“In Timbuktu there are numerous judges, doctors and clerics, all receiving good salaries from the king. He pays great respect to men of learning. There is a big demand for books in manuscript, imported from Barbary. More profit is made from the book trade than any line of business.” Leo Africanus (Ref-3)

During Mansa Musa’s leadership from 1312 1332, he made the Pilgrimage to Mecca in 1323-24 with 60,000 in his entourage, spending and giving away gold that would amount to over $548 billion in today’s economy.

The period of the Songhai Empire (1465-1591) is considered the Golden Age of Timbuktu. It ended with a crushing defeat by the more modernized Moroccan army. Many scholars were captured and carried back to Morocco, including perhaps the most famous one, Ahmed Baba. By that time European powers were busy colonizing the American continents, and a new African product – people – had become more desirable even than gold. Conservative to moderate estimates are that between 12.5 million to 50 million Africans were captured and deported to the Americas during the infamous slave trade (Ref-4) Over 90% of them came from West Africa. Most were Muslims, and some were scholars.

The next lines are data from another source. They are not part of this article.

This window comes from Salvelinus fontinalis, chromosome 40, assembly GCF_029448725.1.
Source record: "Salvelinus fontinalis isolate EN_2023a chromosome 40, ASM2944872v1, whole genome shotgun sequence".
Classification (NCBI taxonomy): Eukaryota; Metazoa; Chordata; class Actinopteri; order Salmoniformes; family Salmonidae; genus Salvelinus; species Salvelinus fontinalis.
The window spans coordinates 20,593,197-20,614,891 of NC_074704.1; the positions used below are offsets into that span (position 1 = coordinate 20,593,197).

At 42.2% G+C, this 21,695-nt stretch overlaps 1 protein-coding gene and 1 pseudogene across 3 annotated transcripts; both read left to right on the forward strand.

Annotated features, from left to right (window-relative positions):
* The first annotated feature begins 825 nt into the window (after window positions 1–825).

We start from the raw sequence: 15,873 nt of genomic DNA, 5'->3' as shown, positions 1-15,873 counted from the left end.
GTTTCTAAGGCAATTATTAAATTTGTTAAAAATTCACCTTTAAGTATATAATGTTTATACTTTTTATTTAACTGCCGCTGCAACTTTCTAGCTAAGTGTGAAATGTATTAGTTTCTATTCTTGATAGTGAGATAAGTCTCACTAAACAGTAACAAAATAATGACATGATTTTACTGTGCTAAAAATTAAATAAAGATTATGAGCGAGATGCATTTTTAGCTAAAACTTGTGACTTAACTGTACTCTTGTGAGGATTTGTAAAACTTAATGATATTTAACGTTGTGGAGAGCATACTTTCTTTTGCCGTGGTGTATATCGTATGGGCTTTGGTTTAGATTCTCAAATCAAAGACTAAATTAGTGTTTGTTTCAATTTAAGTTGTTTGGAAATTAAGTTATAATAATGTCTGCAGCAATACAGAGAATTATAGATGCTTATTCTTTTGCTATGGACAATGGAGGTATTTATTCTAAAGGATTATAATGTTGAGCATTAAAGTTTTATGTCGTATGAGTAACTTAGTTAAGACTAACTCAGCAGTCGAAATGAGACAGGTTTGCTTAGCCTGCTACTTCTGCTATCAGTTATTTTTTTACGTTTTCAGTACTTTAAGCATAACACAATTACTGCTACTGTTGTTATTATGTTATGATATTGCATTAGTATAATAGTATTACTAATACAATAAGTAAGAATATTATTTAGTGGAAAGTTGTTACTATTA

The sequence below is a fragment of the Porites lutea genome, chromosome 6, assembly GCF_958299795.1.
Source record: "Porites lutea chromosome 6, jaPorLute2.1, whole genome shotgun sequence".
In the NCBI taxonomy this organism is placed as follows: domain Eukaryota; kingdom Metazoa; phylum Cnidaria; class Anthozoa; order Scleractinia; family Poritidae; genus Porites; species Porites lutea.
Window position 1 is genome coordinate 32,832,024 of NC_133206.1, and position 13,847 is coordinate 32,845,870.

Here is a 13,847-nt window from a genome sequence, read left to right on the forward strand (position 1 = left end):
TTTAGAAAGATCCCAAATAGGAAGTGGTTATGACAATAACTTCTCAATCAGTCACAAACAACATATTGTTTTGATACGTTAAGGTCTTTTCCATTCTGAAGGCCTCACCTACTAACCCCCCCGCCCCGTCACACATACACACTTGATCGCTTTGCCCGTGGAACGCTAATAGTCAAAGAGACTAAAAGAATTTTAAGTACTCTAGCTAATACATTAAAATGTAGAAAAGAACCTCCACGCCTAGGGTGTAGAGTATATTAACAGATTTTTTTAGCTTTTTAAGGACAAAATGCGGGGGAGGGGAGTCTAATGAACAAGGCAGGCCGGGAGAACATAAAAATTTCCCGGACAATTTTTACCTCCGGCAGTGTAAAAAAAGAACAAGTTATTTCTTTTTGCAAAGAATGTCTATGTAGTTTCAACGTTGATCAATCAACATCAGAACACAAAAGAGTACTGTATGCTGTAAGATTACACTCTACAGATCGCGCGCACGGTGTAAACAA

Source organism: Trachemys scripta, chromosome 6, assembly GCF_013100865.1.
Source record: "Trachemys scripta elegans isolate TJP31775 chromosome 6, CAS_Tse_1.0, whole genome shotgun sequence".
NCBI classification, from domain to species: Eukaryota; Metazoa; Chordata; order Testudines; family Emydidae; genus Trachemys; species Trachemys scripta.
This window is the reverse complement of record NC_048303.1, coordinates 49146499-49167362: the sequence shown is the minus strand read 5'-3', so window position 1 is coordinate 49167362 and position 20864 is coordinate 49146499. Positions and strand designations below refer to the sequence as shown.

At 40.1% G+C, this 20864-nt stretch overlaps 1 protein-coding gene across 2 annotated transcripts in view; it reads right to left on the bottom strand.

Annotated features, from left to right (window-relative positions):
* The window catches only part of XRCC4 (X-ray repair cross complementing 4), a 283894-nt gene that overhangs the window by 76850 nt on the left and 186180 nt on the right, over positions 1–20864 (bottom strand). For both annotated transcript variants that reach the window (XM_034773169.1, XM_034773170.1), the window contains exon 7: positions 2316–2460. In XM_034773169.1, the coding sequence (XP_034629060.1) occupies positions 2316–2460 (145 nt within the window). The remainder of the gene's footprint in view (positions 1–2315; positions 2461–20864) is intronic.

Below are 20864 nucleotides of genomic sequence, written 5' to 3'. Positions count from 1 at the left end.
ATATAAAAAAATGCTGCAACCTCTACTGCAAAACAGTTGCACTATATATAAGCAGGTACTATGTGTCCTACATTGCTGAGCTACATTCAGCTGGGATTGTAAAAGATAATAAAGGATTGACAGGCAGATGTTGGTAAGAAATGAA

Exhibits of selected manuscripts are now being loaned for periods to a few museums outside Mali, including in the United States. There are plans for them to be on display in Fort Worth during late winter and early spring 2013. The contributions by scholars in Timbuktu and West Africa are generally and uniquely unmatched, with the equality among male and female, goodwill across tribal and religious lines, and centuries of peace, prosperity, and literacy.